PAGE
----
The late legal scholar and attorney Derrick Bell spent his career exposing how racism persists in our society, laws, and legal institutions. In his seminal law course casebook Race, Racism and American Law, which was first published in the early 1970s, Bell described voting as the most important function of the democratic process. However, writing in the wake of the historic 1965 Voting Rights Act, he wondered (prophetically, it turns out) whether the country’s historic pattern of waves of disenfranchisement following in the wake of expanded voting rights would soon repeat itself.
Could the United States uphold its democratic values? Case after case, Bell illustrates how the system, and its people, have failed to do this. Why, for example, did pre-Civil War judges uphold slavery in their legal decisions, even when they were morally opposed to slavery itself? Bell’s answer is that, although whites are willing to take a stand against racism, when it comes to implementing concrete measures to correct the wrongs of a discrimination, they do not act. He draws a comparison with the campaign to end the slaughter of whales. Eliminating racism, he notes, ranks only a step or two higher on the priority scale for most whites than the campaign to eliminate whaling. “In other words,” writes Bell, “racial equality, like whale conservation, should be advocated, but with the understanding that there are clear and rather narrow limits as to the degree of sacrifice or the amount of effort that most white Americans are willing to commit to either crusade.”
Bell isn’t the only American thinker to invoke whaling as a metaphor for the dangers of accepting the status quo. Many remember Herman Melville’s Moby Dick for the lessons imparted about the manipulative captain Ahab and the sailors who unwittingly followed him to the furthest reaches of the ocean, even as Ahab became consumed by his obsession to vanquish the titular sperm whale, no matter the cost. Melville’s tale, however, was also a warning about the dangers of pledging allegiance to destructive ideas set forth by the Captain Ahabs of our world — and of accepting ways of life and ways of living that destroy the earth and those around us. “How does one fare, having failed to be forewarned about our inner Ahabs or the risks of being led into complicity with madness, uncounseled on the wisdom of rejecting the obsessive quests that the world’s pulpits condone and its ports reward,” the ecologist Carl Safina wrote in a recent essay on the book. “Moby Dick is only partly about madness; it’s equally about banality.”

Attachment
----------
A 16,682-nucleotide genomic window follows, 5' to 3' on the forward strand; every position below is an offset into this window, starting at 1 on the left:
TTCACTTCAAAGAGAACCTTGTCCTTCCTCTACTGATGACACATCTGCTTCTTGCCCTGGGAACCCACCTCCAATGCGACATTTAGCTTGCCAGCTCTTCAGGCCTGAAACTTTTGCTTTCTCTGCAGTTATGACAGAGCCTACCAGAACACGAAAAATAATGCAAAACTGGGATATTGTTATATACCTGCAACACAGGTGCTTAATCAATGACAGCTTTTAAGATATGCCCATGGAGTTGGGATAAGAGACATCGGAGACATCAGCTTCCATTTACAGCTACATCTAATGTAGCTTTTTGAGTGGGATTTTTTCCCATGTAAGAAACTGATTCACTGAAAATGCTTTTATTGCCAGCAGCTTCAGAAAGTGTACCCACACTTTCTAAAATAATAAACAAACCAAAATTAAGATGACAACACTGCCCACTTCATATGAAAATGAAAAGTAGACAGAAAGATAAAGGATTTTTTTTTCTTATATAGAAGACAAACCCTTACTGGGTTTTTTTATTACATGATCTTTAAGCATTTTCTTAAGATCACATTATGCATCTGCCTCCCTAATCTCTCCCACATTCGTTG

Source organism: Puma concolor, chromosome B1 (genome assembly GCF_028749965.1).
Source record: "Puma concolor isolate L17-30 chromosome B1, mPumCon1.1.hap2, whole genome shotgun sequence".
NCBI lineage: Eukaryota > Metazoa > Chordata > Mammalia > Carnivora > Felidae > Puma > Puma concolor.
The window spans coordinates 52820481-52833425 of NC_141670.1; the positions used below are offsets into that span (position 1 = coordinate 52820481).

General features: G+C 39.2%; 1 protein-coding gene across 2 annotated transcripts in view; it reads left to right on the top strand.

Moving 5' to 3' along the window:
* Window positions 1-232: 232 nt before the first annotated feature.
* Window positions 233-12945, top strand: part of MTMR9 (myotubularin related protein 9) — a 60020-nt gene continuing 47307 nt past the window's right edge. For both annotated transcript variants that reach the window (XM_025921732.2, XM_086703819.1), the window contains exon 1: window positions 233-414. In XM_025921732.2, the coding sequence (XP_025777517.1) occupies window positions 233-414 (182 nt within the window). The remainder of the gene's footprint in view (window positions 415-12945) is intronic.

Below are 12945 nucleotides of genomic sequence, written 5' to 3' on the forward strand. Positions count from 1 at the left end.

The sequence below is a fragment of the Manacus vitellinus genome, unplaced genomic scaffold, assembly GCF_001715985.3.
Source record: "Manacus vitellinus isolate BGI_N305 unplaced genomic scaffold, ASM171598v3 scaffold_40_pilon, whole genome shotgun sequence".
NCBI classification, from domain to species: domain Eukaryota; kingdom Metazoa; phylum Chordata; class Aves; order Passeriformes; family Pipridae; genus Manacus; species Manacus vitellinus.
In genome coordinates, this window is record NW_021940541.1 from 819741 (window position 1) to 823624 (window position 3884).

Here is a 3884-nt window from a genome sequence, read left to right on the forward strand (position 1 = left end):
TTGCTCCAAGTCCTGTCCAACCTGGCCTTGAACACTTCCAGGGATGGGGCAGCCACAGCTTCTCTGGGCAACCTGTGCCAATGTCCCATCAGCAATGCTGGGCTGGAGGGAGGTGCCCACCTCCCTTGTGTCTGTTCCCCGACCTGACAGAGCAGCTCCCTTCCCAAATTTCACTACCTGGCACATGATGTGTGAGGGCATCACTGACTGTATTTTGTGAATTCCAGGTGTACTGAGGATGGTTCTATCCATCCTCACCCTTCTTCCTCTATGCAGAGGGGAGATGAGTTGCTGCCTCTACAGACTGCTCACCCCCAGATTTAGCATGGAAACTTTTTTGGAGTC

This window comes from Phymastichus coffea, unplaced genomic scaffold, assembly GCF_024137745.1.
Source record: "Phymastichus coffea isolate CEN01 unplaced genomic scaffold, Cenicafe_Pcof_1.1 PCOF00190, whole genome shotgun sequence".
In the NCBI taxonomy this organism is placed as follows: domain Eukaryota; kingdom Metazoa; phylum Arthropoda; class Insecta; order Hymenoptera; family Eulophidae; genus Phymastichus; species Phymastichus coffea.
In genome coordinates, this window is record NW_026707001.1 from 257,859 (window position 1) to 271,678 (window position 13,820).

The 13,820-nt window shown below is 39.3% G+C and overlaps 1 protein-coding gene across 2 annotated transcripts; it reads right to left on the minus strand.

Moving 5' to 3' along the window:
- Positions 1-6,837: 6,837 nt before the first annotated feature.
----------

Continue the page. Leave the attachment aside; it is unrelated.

Today, as we take the steps necessary to protect the democratic ideals on which this country was founded — to ultimately bridge the divide between the privileged and those who don’t enjoy the freedom of a democratic way of life because of poverty, racial prejudice, and environmental injustice — is there common ground on which we can stand? Safina concludes that those are the lessons we must heed from Melville’s novel, which illustrated how life on the high seas brought men together in ways that could bridge the existing divides between people from vastly different circumstances.
“From a world he experienced as spherical from atop ships’ masts, Melville perceived a sea-level humanity, embracing and celebrating the latitudes and longitudes of human variation, now termed diversity,” wrote Safina.
But first, Americans must make the decision as to whether or not they will continue to follow Ahab. In Moby Dick, Melville foreshadows what’s to come through the terror of the whale line, the tool Ahab expected to use to catch his prey. A hempen rope attached to a harpoon, the whale line twists throughout the whale boat. It poses a threat to every oarsman, because in an instant it can yank that oarsman to his death during the commotion of a whale kill. “All men live enveloped in whale-lines. All are born with halters round their necks; but it is only when caught in the swift, sudden turn of death, that mortals realize the silent, subtle, everpresent perils of life,” writes Melville.
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We saw how quickly these lines twisted taut on Saturday when even during the most American of acts — a peaceful march of protest — demonstrators in North Carolina were pepper-sprayed and arrested by law enforcement as participants made their way to an early voting site to encourage election turnout. Those participants wore sweatshirts bearing the mantra of the late civil rights icon and congressman John Lewis (“good trouble”), chanted “black lives matter,” and paused to honor George Floyd along their route. That these voters would take to the streets to remind residents to exercise their right to vote indicates that they know exactly what’s on the line — not just in today’s election, but in today’s America.